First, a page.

Thus, the Supreme Court’s ruling on the possibility of considering claims for damages caused by Russia’s military aggression in Ukrainian courts, without the need for the consent of the competent Russian authorities, provides a basis for further consideration of such cases in Ukrainian courts.
This issue can be resolved unequivocally only after a systematic practice of dealing with such cases is established.
However, even if in the future Ukrainian courts will accept and satisfy lawsuits of individuals and legal entities against Russia for damages caused by military aggression, it will not automatically mean that such plaintiffs can receive actual compensation, as this will require a procedure of enforcement of these court decisions.
Initiating the procedure of recognition and enforcement of decisions of Ukrainian courts against Russia abroad (for recovery of assets of the Russia located outside Ukraine) will require early (at the stage of litigation in the Ukrainian court) to obtain advice from relevant foreign lawyers on specifics and prospects for enforcement under the law of the country concerned.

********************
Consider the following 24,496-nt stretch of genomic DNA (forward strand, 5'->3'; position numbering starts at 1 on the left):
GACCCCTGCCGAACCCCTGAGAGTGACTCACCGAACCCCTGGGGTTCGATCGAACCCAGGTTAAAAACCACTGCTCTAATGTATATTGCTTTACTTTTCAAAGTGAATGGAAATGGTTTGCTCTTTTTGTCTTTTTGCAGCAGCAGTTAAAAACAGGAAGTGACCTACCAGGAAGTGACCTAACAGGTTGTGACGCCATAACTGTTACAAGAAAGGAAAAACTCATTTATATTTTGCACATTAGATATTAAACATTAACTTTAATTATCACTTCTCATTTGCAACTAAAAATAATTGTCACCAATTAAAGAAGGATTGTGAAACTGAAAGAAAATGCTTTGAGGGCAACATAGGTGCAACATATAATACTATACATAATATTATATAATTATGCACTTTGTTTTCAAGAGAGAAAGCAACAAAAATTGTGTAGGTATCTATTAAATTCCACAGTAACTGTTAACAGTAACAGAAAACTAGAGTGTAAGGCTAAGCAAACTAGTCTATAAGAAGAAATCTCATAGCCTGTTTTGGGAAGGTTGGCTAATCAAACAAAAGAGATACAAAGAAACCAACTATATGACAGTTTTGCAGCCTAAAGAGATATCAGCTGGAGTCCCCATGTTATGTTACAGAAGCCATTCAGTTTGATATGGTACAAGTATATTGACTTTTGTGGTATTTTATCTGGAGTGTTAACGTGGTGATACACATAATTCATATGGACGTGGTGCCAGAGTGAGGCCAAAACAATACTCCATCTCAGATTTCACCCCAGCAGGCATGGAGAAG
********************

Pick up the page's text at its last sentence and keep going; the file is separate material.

And not only real damage caused by the destruction or damage of property may be compensated, but also lost profits – lost income, but only if properly documented that the relevant income was lost by the company directly in connection with military aggression of Russia.
2 Art. 236, 302 of the Commercial Procedural Code of Ukraine.
3 Due to the incapacity of the Unified State Register of Judgments, the full text may not yet be published.
4 As of today, Ukraine has concluded these international agreements with 24 countries, including China, Poland, Lithuania, Moldova, Georgia, Estonia, Latvia, Mongolia, Uzbekistan, Vietnam, Macedonia, Turkey, the Czech Republic, Hungary, Greece, North Korea, Iran, Bulgaria, Cyprus, Libya, Syria, UAE, India and Brazil.